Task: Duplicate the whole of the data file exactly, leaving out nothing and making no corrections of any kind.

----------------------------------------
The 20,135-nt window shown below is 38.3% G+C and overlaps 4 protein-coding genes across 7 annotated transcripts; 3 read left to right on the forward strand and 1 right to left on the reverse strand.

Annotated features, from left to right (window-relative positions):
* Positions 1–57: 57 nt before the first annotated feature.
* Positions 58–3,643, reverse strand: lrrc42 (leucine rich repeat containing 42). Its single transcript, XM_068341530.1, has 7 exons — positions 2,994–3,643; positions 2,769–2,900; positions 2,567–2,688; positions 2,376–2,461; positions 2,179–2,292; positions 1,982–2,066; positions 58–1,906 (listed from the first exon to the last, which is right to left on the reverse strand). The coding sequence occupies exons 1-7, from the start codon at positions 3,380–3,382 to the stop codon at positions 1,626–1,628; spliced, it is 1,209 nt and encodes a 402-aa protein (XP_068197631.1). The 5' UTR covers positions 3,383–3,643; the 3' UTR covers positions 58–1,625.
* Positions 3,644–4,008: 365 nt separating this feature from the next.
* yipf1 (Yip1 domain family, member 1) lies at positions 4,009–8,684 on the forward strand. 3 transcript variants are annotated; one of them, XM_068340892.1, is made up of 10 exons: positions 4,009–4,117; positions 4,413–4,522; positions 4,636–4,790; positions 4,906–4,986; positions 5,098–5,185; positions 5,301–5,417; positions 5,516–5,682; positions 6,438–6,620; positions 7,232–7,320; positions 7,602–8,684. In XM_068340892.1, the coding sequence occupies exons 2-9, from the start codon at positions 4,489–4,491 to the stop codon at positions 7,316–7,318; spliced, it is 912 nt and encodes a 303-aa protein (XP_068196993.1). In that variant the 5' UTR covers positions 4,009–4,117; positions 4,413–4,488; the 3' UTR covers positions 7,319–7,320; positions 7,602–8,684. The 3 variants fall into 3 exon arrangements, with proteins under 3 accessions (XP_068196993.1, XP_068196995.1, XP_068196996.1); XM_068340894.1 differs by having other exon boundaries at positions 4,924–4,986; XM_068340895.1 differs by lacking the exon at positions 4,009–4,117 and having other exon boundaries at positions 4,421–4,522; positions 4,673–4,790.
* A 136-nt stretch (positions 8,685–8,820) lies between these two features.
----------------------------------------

The 20,135-nt window shown below is 38.3% G+C and overlaps 4 protein-coding genes across 7 annotated transcripts; 3 read left to right on the forward strand and 1 right to left on the reverse strand.

Annotated features, from left to right (window-relative positions):
* Positions 1–57: 57 nt before the first annotated feature.
* Positions 58–3,643, reverse strand: lrrc42 (leucine rich repeat containing 42). Its single transcript, XM_068341530.1, has 7 exons — positions 2,994–3,643; positions 2,769–2,900; positions 2,567–2,688; positions 2,376–2,461; positions 2,179–2,292; positions 1,982–2,066; positions 58–1,906 (listed from the first exon to the last, which is right to left on the reverse strand). The coding sequence occupies exons 1-7, from the start codon at positions 3,380–3,382 to the stop codon at positions 1,626–1,628; spliced, it is 1,209 nt and encodes a 402-aa protein (XP_068197631.1). The 5' UTR covers positions 3,383–3,643; the 3' UTR covers positions 58–1,625.
* Positions 3,644–4,008: 365 nt separating this feature from the next.
* yipf1 (Yip1 domain family, member 1) lies at positions 4,009–8,684 on the forward strand. 3 transcript variants are annotated; one of them, XM_068340892.1, is made up of 10 exons: positions 4,009–4,117; positions 4,413–4,522; positions 4,636–4,790; positions 4,906–4,986; positions 5,098–5,185; positions 5,301–5,417; positions 5,516–5,682; positions 6,438–6,620; positions 7,232–7,320; positions 7,602–8,684. In XM_068340892.1, the coding sequence occupies exons 2-9, from the start codon at positions 4,489–4,491 to the stop codon at positions 7,316–7,318; spliced, it is 912 nt and encodes a 303-aa protein (XP_068196993.1). In that variant the 5' UTR covers positions 4,009–4,117; positions 4,413–4,488; the 3' UTR covers positions 7,319–7,320; positions 7,602–8,684. The 3 variants fall into 3 exon arrangements, with proteins under 3 accessions (XP_068196993.1, XP_068196995.1, XP_068196996.1); XM_068340894.1 differs by having other exon boundaries at positions 4,924–4,986; XM_068340895.1 differs by lacking the exon at positions 4,009–4,117 and having other exon boundaries at positions 4,421–4,522; positions 4,673–4,790.
* A 136-nt stretch (positions 8,685–8,820) lies between these two features.